Because the District Court committed errors in its findings and did not partake in a complete analysis, the case should be remanded to reconsider the discriminatory purpose issue.

Discriminatory effect analysis

The Pike test analysis erroneous

The District Court utilized another method for determining whether a Dormant Commerce Clause violation could invalidate a statute, even if the statute did not discriminate facially, “in purpose or in effect.” The District Court utilized the Pike test to determine whether a statute could be invalidated under the dormant Commerce Clause if the burden it imposes on interstate commerce is “clearly excessive in relation to the “putative local benefits.”

Under the Pike test “a statute imposes a burden when it inhibits the flow of goods interstate.”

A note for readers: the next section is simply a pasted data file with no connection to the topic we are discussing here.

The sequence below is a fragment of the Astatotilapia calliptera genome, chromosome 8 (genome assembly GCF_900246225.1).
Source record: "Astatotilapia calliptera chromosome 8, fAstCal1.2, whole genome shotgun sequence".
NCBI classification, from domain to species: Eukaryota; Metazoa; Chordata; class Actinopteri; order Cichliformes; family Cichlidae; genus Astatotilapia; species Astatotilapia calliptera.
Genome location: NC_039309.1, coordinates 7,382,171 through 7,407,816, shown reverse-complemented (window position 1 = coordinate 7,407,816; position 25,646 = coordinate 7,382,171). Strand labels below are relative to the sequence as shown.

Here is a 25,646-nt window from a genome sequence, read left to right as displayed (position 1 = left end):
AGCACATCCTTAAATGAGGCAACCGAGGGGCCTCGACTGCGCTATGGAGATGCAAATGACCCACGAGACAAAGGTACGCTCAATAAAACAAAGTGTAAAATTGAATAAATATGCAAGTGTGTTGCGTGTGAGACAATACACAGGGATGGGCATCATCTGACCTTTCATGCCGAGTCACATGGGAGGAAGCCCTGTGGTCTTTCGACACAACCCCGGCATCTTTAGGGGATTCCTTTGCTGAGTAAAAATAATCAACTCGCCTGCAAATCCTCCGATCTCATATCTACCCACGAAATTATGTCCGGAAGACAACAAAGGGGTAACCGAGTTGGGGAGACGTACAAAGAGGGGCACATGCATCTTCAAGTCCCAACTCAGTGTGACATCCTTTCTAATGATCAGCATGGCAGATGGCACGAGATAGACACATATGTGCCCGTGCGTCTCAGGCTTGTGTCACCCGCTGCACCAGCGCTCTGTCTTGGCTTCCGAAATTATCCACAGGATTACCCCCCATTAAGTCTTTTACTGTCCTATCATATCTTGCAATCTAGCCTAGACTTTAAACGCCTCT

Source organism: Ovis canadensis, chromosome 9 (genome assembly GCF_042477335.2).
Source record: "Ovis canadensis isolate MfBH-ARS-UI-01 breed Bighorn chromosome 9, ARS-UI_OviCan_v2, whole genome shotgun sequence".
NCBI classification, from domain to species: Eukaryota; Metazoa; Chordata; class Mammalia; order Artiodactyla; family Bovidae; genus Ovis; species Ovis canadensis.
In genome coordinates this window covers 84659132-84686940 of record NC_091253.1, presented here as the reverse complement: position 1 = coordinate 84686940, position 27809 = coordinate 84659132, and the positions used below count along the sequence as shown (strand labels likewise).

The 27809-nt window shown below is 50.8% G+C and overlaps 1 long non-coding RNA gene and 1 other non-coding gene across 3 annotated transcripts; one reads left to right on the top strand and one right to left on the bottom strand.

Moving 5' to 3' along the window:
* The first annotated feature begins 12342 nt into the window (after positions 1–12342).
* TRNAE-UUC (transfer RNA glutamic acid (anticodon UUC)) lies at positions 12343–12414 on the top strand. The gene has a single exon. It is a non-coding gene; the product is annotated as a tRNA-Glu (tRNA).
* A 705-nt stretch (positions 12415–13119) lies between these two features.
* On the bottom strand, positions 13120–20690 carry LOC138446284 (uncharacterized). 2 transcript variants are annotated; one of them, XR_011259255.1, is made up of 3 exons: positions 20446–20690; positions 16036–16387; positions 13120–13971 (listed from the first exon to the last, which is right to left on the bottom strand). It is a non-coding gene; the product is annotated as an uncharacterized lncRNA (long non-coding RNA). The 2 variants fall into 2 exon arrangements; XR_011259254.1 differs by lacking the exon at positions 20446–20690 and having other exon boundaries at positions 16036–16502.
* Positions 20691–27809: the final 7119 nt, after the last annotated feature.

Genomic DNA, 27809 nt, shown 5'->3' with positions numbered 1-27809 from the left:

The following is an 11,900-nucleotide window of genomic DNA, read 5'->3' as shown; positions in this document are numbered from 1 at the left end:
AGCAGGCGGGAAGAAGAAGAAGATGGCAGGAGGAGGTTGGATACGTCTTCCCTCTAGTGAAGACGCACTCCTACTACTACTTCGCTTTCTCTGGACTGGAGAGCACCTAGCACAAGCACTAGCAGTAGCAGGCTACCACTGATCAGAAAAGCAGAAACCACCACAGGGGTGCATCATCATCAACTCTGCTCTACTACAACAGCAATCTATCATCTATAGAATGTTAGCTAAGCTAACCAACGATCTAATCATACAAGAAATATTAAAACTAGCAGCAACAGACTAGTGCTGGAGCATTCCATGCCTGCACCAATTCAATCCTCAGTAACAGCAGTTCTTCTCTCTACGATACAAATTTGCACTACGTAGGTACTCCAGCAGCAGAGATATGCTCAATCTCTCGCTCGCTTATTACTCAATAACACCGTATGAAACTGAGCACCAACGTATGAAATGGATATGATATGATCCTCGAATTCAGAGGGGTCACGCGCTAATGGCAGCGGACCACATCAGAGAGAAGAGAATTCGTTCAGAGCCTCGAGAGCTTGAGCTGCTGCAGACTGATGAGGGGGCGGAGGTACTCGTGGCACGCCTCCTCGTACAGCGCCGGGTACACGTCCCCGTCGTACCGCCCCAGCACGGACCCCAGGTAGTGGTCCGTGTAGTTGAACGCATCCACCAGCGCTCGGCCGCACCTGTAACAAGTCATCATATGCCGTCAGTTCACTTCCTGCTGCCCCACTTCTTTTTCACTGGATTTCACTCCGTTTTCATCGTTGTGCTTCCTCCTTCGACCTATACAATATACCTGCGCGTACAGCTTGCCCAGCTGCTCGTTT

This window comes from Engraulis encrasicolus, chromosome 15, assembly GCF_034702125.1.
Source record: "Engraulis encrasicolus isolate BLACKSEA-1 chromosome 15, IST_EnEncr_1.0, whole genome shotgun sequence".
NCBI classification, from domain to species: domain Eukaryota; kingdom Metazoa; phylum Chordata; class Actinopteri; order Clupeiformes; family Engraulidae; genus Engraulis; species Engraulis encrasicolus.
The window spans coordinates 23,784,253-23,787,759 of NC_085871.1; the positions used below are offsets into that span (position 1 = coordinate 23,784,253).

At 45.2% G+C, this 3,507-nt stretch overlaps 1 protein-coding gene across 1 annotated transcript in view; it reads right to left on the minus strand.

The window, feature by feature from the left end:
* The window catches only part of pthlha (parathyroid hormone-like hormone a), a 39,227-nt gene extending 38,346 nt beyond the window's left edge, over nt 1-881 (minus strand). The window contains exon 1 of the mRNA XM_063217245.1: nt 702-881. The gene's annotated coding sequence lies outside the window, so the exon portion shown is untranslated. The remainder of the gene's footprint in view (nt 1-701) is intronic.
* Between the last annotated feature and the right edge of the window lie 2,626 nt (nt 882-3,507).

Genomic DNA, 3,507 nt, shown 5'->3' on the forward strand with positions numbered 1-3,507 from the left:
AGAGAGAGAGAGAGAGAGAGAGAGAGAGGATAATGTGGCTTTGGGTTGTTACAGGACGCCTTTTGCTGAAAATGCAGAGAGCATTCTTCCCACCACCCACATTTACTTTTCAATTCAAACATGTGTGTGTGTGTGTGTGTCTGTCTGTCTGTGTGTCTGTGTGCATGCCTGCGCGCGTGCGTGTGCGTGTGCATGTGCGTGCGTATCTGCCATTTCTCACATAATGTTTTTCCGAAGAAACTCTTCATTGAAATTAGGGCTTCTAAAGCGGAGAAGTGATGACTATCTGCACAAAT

Since the District Court already ruled that the public corporation ban’s purpose was to discriminate against interstate commerce, it further held that the law imposed a burden on interstate commerce, and the public corporation ban is “clearly excessive in relation to the “putative local benefits.”

The State argued that the Pike test should not apply to a “nondiscriminatory regulation of alcohol beverage under the 21st Amendment. Walmart posits that Pike can be applied regardless of the 21st Amendment.

The Supreme Court has not considered whether Pike applies and none of the circuit courts have struck down an alcohol regulation under Pike while also stating that the 21st Amendment applied.

The 5th Circuit decided to apply Pike based on a Supreme Court statement from the Tennessee Wine case, “the Commerce Clause by its own force restricts state protectionism.” Based on this statement, the 5th Circuit opined that “while that is an ambiguous statement from a case involving a facially discriminatory provision, it is a signal that we need not get ahead of the Court by concluding that Pike balancing cannot be applied to a facially neutral regulation of alcohol retailing.”

The 5th Circuit decided that the statute did not meet the Pike’s test and was not a burden on interstate commerce.